12 November 2017

Sylvia Plath: Letters Words and Fragments Conference, Ulster, Day 2

What is better than the first day of a Sylvia Plath Conference? Maybe the second day. However this time the second day was also the last day and as such this is both joyful and tearful.

In theory with a later start to the day many could have slept in. I know for me this was not the case; and I know for some they stayed up late making revisions to their still-to-be-given papers. I was going to again rehearse my own, but decided against it. Day One was so spectacular in large part because all the panels ran in succession, or, because there was nothing concurrent from which to make choices. Day two featured those choices that had to be made and so I have only my own perspectives from the panels I sat in on to discuss here. If anyone out there wants to write a summary of the panels that heard -- even if it is one I mention here -- please sent me some text.

The first panel of the day I heard as Panel A "Sylvia Plath and..." which is a great title. Chaired by Emily Van Duyne, the presenters were Sarah Fletcher (Influence of Anne Sexton on Plath, formally), Di Beddow (Plath and Cambridge), and Mélody Sánchez Camacho (Plath and Atwood). Each of these presenters enraptured us with their work on Plath and [a variety of topics].  I particularly enjoyed learning new connections between Plath and Sexton and Plath and Atwood (neither of whom I've read much). Sarah Fletcher illustrated the really unfair way that Plath has been lauded but Sexton ignored or shunned in large part to their educational backgrounds but yet that Sexton was in some ways ahead of Plath and was able to teach her. Di's project on Plath and Cambridge is up my alley and she seeks to charts the relationship between Ted Hughes and Sylvia Plath at the beginning; a sort of reparation. The subject of Mélody's talk, a comparative study of "corpse" poems, might be a bit morbid, perhaps, but I was enthralled to see her findings and connections between Plath and Atwood in their poems. Thank you all for sharing your time and work with us.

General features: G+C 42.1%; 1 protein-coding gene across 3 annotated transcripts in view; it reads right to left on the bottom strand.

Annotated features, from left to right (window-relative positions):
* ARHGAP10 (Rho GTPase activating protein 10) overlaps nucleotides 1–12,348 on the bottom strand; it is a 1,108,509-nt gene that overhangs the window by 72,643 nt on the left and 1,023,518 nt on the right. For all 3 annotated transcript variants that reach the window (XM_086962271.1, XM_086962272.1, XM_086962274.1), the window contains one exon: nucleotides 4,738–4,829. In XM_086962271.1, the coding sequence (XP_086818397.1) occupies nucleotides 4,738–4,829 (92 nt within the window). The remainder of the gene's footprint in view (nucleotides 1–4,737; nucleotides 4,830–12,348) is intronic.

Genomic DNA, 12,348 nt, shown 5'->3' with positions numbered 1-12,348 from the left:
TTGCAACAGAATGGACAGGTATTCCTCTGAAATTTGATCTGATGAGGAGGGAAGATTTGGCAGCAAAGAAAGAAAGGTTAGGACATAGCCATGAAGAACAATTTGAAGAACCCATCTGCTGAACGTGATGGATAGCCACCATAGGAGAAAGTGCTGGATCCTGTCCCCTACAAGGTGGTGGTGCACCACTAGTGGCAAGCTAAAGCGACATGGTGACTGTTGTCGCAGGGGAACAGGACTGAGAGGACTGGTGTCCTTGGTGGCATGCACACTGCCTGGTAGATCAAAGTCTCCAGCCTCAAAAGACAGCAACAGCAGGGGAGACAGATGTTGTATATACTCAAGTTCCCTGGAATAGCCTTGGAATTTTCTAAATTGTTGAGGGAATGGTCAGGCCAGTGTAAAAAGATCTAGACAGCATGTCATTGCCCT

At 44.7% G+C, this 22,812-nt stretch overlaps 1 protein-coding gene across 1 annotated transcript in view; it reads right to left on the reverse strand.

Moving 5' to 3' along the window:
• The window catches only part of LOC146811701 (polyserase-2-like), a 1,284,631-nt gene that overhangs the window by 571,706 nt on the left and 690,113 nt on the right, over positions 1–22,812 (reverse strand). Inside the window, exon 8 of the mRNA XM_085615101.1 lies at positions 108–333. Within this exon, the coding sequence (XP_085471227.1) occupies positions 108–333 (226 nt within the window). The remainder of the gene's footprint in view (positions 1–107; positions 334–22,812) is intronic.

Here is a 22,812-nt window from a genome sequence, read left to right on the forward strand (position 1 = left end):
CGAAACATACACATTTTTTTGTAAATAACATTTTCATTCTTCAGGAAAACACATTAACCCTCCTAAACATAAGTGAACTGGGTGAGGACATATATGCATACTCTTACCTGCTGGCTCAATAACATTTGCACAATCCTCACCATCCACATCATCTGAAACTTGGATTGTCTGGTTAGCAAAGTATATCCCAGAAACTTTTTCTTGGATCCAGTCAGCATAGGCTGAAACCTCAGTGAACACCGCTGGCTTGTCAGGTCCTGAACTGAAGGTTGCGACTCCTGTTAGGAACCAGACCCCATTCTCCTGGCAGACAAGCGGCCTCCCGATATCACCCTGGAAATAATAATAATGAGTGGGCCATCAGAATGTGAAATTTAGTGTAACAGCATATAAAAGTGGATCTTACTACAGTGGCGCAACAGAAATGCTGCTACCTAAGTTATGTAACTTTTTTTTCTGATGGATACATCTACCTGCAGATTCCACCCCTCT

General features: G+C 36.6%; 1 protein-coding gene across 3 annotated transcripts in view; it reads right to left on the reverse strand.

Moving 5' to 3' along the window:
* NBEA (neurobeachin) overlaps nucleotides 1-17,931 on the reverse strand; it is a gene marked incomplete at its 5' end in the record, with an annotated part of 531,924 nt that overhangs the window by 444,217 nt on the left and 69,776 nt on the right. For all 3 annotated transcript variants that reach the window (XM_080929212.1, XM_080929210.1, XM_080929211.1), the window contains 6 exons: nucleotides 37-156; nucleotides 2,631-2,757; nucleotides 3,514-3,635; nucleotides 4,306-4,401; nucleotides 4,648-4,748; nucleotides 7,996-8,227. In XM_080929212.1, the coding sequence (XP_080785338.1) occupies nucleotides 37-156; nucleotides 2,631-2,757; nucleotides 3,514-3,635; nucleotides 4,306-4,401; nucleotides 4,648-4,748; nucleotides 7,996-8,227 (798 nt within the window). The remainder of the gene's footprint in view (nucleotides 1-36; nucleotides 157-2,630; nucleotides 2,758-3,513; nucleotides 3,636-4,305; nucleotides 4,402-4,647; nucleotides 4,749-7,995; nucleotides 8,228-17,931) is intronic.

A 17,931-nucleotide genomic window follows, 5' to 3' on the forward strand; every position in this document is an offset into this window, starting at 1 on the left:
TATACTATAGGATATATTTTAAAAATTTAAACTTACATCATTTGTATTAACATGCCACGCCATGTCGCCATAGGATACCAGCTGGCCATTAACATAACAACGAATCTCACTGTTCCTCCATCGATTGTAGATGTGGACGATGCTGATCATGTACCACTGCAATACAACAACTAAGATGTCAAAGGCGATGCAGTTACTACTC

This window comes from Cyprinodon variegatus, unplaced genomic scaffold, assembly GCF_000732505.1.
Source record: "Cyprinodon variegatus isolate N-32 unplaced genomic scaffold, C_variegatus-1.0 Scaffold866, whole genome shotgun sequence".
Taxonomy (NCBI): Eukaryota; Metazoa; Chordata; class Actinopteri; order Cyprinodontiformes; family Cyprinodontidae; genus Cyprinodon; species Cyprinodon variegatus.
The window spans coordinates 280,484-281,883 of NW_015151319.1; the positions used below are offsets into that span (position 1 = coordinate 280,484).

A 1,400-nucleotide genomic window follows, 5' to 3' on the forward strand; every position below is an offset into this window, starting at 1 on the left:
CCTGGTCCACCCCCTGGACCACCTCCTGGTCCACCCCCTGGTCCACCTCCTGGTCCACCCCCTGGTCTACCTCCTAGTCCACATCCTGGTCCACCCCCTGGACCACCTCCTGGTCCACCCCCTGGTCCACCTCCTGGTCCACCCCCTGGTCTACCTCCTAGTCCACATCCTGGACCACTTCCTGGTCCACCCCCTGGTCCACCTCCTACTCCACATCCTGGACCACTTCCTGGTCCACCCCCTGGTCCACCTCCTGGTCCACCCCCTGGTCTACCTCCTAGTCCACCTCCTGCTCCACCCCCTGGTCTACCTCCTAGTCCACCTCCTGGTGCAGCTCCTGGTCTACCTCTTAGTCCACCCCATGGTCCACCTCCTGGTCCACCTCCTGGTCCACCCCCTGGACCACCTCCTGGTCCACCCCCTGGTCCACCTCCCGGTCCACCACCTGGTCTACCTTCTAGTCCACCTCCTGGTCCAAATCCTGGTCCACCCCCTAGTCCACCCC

There is much great work being done on Sylvia Plath at the moment and these bright young scholars will keep Plath studies interesting, relevant and progressing.

The second and panels may have been the toughest as there were three from which to choose. I opted for Panel B here because Indiana University-Purdue University Columbus seemed to blitzkrieg Belfast with three of the four panelists from that school. The fourth presenter was from Ball State, in it was essentially an Indianapalooza. Dr Julie Goodspeed-Chadwick, Bailey Burnett, Brandi Rund, and Courtney Watkins spoke on "Teaching and Learning in Sylvia Plath Studies and Women's Studies: Community Engagement, Digital Humanities, and Service Learning". This was chaired by Amanda Golden who has long been interested in and held, I think, a leadership role in Plath and pedagogy. Seeing the work that students and doing with research and how this is being expressed through exhibits and other events in community engagement and service learning is inspiring. Educators must nurture this; this is vital work.

Lunch was a mob-scene of food and talk and book sales and signing so I came in late, wiping my lips, to the third section this day I decided to sit in on Panel A "Plath as Cultural Currency: Advertising, Clothing and Film" chaired by Danielle K. Nelson and featuring talks by Dr Jonathan Ellis (Plath as punchline), Nicola Presley (Plath, television, and TV advertising), and Rebecca C. Tuite (Plath, self-identity and sleepwear). I was torn as I love The Bell Jar and wanted to see that too; but these papers in Panel A were I think less familiar to me. I loved loved loved each of these talks. Ellis took on those who, I think, were critics of Plath and dismissive of aspects of her production. I missed the first part of it so that's what I'm fuzzy here. It's certainly my loss. Nic Presley's energy and enthusiasm on Plath and television was delightful and her talk looked at "The Wishing Box" and "Child", but showed bits from Plath's journals and The Bell Jar, too. Rebecca C. Tuite show Plath's and her sleepwear as a student, mother, and writer. Illustrated with tons of examples from magazines about the things which Plath was reading and seeing and quite likely also wearing. Thoroughly impressed with each of these talks; the ranges of subjects on the whole was inspiring.